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Imaging of Water Sports Injuries | Radiology Key

Imaging of Water Sports Injuries



Fig. 16.1
A 22-year-old male backstroke elite swimmer with posterosuperior impingement syndrome, a history of previous surgery for a SLAP tear and new shoulder pain and disability. (a) The fat-suppressed oblique coronal PD-weighted MRI shows re-tear of the labrum (SLAP type III) (open arrow) and a subcortical cyst in the humeral head (arrow). The T1-weighted MR arthrography (b, fat-suppressed oblique coronal; c, fat-suppressed axial; d, ABER position) confirms the presence of the cyst (arrows) and shows the SLAP lesion to better advantage (open arrows). In addition it shows a partial tear of the infraspinatus at the articular surface (small open arrow in b) and capsular thickening (solid arrow in d)



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Fig. 16.2
An 11-year-old male elite swimmer with persistent shoulder pain despite rest. The axial fat-suppressed PD-weighted MRI shows subcoracoid bursitis (arrow)


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Fig. 16.3
A 19-year-old male elite freestyle swimmer, with a painful right shoulder. The oblique coronal fat-suppressed PD-weighted (a) and T1-weighted (b) MRI show subacromial bursitis (solid arrow), thickened coracoacromial ligament (thin arrows), and benign bone marrow hyperplasia (open arrows) due to increased hematopoietic demands


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Fig. 16.4
The fat-suppressed oblique coronal PD-weighted MRI shows minor epiphysiolysis in a 12-year-old male elite butterfly swimmer with a painful right shoulder (arrows)


Medial and/or anterior knee pain is commonly seen in swimmers, especially breaststrokers (Rovere and Nichols 1985). Anterior knee pain may be more common in those athletes who have anatomic variations predisposing them to patella maltracking. Lateral pain in swimmers may be the result of a torn discoid lateral meniscus (Fig. 16.5a). Women show more knee pain problems than men.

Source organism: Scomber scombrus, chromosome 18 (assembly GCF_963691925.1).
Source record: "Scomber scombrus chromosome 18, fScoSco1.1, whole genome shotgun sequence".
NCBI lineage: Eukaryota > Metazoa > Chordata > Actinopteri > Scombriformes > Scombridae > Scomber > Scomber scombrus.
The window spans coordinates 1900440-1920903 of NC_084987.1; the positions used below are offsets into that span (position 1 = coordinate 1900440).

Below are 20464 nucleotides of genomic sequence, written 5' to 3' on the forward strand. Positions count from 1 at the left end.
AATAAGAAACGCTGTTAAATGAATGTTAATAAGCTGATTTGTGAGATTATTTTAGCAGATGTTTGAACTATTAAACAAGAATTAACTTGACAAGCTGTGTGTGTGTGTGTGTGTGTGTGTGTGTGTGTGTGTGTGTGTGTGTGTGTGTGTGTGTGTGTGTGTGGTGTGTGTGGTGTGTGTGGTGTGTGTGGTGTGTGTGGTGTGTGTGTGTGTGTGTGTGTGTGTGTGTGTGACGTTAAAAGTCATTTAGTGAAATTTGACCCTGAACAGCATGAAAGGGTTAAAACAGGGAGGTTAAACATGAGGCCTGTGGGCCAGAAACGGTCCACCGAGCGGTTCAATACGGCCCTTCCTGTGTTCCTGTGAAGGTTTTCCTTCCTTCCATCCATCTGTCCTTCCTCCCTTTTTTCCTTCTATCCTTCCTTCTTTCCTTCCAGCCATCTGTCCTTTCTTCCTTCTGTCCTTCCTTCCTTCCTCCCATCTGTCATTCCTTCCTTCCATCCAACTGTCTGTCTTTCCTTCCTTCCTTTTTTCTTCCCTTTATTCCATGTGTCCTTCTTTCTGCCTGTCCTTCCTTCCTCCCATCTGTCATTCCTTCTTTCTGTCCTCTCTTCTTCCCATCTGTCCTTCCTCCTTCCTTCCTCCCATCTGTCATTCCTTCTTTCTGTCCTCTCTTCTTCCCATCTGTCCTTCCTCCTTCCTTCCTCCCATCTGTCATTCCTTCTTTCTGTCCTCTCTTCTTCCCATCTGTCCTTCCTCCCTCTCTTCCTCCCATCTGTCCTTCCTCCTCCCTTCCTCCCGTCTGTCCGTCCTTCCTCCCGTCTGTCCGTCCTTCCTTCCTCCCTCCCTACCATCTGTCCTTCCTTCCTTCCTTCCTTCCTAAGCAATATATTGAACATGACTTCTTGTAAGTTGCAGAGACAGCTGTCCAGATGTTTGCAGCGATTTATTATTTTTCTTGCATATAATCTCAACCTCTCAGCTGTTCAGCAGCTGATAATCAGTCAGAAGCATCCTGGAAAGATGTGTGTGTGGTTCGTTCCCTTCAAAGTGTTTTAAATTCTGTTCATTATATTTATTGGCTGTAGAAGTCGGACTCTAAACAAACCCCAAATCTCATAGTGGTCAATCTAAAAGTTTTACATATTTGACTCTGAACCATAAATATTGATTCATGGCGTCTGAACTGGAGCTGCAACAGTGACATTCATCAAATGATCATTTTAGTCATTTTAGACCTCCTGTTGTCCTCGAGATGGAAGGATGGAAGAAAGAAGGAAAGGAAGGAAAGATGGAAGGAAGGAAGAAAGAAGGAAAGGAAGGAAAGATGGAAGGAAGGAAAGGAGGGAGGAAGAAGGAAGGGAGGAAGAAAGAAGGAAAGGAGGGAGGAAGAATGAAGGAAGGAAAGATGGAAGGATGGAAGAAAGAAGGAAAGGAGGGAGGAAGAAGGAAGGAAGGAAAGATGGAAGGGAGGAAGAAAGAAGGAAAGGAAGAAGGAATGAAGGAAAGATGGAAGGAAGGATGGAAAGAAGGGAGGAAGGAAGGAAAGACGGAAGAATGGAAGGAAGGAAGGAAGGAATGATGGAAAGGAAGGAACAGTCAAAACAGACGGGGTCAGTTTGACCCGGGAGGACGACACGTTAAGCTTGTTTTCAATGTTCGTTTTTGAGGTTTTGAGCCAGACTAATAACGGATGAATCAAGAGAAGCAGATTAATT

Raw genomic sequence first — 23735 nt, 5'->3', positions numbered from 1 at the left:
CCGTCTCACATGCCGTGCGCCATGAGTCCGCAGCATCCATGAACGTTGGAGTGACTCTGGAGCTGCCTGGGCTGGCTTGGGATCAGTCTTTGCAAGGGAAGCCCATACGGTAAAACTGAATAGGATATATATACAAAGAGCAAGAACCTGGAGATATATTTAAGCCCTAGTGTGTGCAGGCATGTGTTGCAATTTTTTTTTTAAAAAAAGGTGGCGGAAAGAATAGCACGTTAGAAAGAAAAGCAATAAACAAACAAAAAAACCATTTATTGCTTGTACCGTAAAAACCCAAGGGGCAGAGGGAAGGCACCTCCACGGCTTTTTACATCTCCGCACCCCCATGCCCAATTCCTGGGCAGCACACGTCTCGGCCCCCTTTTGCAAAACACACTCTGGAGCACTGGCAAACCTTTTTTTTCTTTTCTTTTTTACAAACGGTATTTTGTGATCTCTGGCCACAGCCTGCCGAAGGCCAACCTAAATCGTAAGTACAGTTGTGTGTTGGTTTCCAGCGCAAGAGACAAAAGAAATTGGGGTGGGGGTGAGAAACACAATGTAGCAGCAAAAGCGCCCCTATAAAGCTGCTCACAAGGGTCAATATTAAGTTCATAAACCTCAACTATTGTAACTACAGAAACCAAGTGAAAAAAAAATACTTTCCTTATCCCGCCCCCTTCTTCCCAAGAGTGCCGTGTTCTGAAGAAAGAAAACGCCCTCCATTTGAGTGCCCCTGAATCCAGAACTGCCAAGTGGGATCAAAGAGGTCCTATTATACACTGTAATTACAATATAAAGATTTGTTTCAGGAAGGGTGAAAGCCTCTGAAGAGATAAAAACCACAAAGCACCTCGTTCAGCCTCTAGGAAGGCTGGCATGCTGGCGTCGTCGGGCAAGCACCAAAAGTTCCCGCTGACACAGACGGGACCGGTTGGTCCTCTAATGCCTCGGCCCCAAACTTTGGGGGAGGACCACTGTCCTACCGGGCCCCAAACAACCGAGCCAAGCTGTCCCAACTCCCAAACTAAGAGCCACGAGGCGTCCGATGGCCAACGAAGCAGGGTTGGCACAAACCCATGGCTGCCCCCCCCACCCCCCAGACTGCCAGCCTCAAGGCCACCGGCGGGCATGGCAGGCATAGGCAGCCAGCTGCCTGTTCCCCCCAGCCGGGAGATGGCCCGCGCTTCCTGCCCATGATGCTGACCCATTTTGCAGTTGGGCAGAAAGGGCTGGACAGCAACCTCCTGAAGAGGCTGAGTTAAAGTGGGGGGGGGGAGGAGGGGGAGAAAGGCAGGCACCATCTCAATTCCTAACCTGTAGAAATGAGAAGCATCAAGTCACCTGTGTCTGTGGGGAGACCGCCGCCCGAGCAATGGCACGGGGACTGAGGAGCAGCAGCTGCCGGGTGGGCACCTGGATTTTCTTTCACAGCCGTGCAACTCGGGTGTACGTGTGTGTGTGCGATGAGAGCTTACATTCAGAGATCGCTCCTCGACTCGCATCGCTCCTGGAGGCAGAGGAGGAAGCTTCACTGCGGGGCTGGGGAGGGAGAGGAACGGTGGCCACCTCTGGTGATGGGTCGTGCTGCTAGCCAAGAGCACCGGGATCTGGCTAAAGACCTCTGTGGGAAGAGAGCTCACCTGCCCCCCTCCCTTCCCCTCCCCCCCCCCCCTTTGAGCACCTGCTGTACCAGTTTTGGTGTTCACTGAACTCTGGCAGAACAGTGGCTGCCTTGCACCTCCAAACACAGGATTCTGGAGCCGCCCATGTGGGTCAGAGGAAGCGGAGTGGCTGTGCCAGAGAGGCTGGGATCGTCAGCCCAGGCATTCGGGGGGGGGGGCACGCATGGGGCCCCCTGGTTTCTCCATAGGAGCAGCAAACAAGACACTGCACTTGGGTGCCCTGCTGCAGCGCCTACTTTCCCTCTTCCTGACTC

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Fig. 16.5
(a) A 13-year-old female breaststroke swimmer with persistent lateral knee joint pain. The coronal fat-suppressed PD-weighted MRI shows a tear of a discoid lateral meniscus (arrow). (b) A 14-year-old elite breaststroke swimmer with persistent anterior knee pain. The fat-suppressed PD-weighted MRI in the sagittal plane shows a focal high signal intensity area corresponding to a stress reaction in the anterior tibial epiphysis (arrow)

The cause of knee pain in swimmers is not clear and synovitis, inflammation, and fibrosis of the synovial plica have been reported as related findings. Pes anserinus tendinitis or bursitis may result from repetitive valgus loads. The incidence of this symptom may be as high as 73 % (Kenal and Knapp 1996). Patellar tendinitis may result from repetitive quadriceps contraction seen in flutter kick in freestyle or during swimming pool wall push-off. Bone marrow edema on MRI, in keeping with stress reaction, may also be found (Fig. 16.5b). Its clinical value is strong if the imaging finding directly matches the point of tenderness. However, it is quite common to see MRI findings in asymptomatic elite athletes, such as infrapatellar fat pad edema (54 %), bone marrow edema (27 %), suprapatellar fat pat edema (19 %), and joint effusion (15 %) (Soder et al. 2012).